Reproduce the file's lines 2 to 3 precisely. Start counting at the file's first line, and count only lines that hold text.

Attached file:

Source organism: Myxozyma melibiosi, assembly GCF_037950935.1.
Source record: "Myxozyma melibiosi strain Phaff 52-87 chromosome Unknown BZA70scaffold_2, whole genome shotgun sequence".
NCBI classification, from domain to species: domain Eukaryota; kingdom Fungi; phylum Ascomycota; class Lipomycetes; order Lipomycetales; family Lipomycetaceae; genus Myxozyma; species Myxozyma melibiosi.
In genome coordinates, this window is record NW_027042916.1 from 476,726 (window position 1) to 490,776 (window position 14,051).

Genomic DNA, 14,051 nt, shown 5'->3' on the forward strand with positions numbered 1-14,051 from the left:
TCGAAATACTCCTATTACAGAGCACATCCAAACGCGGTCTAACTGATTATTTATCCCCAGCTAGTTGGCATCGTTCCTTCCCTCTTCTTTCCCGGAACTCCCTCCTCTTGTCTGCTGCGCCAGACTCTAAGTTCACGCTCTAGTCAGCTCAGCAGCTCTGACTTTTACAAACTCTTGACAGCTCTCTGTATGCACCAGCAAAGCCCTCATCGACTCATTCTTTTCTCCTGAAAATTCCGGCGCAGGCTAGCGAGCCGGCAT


Source record: "Myxozyma melibiosi strain Phaff 52-87 chromosome Unknown BZA70scaffold_2, whole genome shotgun sequence".
NCBI classification, from domain to species: domain Eukaryota; kingdom Fungi; phylum Ascomycota; class Lipomycetes; order Lipomycetales; family Lipomycetaceae; genus Myxozyma; species Myxozyma melibiosi.